A couple of years ago, a good friend of mine told me that she was planning on eating her placenta. My first reaction was complete horror and shock. And I might have thrown up in my mouth just a bit. Though I usually consider myself pretty crunchy and progressive, I guess I was in the dark on this topic. "What?" I sputtered, trying not to regurgitate the entire contents of my stomach onto the telephone.
But my friend was not deterred. She had done the research. She was an informed placenta-eater. She began to list off the many incredible benefits that can be gained by a new mother who feasts on her baby's afterbirth. While placentophagy is not widely encouraged in the United States and considered nothing more than medical waste in most American hospitals, studies have shown that women who eat their placenta experience less postpartum depression, increased breast milk production, less risk for postpartum hemorrhage and improved hormonal regulation through the replenishing of vital nutrients.
Because the placenta is an organ formed to nourish the growing fetus, it contains many essential vitamins and nutrients that can help to rejuvenate a woman who has just given birth. According to DONA certified doula and childbirth educator Rosemary Walker, "The placenta is like a superfood specific to the mother whose body produced it, similar to the way breast milk regulates perfectly to the baby it is designed for. It contains iron, protein, vitamin B6, oxytocin and other essential hormones and nutrients that are specifically tailored to the mother who just gave birth. It is a very powerful holistic medicine that helps bring the new mother back in balance, as well as providing many other benefits during the postpartum healing process."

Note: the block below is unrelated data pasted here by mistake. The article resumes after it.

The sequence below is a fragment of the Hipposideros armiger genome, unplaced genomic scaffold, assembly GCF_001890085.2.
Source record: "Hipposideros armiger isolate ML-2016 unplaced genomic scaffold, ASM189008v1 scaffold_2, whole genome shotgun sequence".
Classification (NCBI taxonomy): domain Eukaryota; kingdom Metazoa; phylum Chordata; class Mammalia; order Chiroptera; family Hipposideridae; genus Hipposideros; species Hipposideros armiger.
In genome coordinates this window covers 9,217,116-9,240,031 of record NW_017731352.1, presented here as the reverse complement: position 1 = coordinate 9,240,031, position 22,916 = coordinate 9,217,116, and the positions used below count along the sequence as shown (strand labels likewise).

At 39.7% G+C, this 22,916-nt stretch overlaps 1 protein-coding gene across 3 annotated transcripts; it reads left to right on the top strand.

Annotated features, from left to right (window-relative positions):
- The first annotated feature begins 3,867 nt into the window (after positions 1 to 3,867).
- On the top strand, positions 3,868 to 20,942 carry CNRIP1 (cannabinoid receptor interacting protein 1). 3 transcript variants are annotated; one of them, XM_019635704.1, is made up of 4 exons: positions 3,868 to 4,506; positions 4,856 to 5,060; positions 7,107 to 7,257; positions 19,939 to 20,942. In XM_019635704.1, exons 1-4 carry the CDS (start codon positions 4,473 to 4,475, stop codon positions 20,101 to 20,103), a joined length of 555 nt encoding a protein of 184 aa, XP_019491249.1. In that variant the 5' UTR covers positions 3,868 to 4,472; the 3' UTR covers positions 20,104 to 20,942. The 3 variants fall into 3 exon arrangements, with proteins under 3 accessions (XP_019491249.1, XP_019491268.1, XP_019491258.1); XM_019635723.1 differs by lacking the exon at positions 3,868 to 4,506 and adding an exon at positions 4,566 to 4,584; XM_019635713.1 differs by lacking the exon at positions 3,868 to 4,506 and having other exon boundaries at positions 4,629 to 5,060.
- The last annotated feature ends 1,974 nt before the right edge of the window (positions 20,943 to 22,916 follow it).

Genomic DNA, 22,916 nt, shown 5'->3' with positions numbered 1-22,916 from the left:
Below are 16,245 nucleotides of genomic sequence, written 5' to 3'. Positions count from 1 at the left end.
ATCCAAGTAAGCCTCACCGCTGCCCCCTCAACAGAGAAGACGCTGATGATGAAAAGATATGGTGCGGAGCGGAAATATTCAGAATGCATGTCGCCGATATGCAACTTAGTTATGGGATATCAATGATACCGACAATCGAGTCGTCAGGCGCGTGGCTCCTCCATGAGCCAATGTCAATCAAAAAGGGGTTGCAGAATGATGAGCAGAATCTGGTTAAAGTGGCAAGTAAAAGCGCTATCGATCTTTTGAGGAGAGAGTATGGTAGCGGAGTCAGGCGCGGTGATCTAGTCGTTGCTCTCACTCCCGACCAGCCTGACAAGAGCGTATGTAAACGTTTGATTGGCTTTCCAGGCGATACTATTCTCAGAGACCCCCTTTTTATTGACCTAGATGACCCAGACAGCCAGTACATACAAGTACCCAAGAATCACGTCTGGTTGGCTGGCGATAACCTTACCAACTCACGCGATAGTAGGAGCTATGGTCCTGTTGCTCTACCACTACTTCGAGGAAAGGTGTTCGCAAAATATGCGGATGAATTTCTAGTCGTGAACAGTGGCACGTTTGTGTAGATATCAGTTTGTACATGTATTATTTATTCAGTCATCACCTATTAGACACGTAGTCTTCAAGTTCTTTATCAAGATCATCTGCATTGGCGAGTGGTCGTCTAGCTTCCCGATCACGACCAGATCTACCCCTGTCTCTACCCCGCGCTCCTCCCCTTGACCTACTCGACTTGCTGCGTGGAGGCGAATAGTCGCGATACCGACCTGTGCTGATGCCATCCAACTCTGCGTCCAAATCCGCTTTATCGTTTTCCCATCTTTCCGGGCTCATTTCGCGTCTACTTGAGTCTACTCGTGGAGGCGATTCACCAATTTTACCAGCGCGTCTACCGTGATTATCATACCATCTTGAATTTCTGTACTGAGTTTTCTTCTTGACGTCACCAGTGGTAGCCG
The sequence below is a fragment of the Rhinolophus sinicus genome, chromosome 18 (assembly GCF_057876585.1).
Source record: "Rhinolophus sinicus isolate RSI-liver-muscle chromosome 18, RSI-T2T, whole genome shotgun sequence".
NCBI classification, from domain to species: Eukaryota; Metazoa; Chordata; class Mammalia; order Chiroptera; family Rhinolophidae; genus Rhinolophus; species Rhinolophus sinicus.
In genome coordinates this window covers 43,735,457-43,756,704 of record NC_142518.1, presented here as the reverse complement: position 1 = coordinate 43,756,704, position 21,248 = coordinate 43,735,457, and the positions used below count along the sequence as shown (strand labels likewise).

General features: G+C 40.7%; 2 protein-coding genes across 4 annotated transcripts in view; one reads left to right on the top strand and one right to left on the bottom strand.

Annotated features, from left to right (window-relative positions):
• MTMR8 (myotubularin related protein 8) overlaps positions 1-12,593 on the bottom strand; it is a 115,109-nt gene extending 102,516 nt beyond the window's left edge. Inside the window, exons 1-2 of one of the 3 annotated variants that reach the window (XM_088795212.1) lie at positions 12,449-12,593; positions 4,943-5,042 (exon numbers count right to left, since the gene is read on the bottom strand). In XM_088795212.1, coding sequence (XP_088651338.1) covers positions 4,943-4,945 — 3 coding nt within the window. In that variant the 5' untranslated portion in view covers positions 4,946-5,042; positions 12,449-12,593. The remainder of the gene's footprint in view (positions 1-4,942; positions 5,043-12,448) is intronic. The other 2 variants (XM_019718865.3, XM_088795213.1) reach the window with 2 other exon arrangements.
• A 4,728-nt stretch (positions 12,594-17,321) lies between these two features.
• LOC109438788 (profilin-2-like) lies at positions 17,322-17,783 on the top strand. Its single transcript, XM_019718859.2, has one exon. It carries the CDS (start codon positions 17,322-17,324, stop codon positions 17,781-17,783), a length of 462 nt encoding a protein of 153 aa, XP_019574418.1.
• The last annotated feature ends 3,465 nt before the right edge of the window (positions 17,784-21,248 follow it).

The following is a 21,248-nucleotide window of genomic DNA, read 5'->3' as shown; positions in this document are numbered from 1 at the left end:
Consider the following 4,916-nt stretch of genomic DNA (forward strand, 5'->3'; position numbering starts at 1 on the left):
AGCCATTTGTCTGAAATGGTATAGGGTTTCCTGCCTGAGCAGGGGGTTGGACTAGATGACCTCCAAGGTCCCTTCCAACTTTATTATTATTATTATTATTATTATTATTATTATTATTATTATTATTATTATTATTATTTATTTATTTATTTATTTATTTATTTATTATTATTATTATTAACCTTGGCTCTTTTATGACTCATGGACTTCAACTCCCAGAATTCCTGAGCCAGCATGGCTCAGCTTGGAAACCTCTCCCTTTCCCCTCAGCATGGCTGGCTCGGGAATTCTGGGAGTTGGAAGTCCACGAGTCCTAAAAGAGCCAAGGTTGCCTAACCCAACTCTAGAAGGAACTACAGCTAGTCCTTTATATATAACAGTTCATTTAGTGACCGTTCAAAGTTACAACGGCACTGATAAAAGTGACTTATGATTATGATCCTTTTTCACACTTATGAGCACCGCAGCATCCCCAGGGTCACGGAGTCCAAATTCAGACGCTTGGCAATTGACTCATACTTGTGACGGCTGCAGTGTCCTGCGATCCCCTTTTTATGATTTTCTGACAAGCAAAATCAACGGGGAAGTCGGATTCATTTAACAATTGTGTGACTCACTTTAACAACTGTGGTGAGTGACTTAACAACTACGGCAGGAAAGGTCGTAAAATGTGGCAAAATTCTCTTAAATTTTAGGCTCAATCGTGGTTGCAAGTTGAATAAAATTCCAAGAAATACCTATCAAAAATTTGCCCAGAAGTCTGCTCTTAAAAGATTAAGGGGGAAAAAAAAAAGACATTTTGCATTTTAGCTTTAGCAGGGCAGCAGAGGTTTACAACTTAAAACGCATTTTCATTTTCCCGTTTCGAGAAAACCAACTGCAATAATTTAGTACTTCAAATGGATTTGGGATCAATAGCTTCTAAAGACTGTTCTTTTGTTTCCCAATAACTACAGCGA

It is interesting that the placenta is considered nothing more than medical biohazard here in the United States, while in many cultures around the world it is either seen a form of holistic medicine or the focus of a sacred birth ritual.
Placenta has been used in traditional Chinese medicine for thousands of years for many of the reasons mentioned above. In Italy, the placenta is used to increase breast milk production. The placenta is used in Vietnam to help the mother recover from birth. In Hungary, women bite the placenta to help the completion of labor. Even in the United States, there is a growing movement among those interested in natural healthcare to use the placenta to regulate hormones, ward off postpartum depression and increase milk production, as well as other benefits.
And if you are not convinced already, well then, you might consider that fact that even major celebrities like Tom Cruise are becoming placenta eating activists. When Tom Cruise was being interviewed by GQ magazine before the birth of Suri, he made his placenta eating intentions quite clear. He even became a little combative. "You don't know placentas," Tom said. "I do. I've studied placentas. I know dozens of ways to prepare them. I know what wines go with them. What do you know?"
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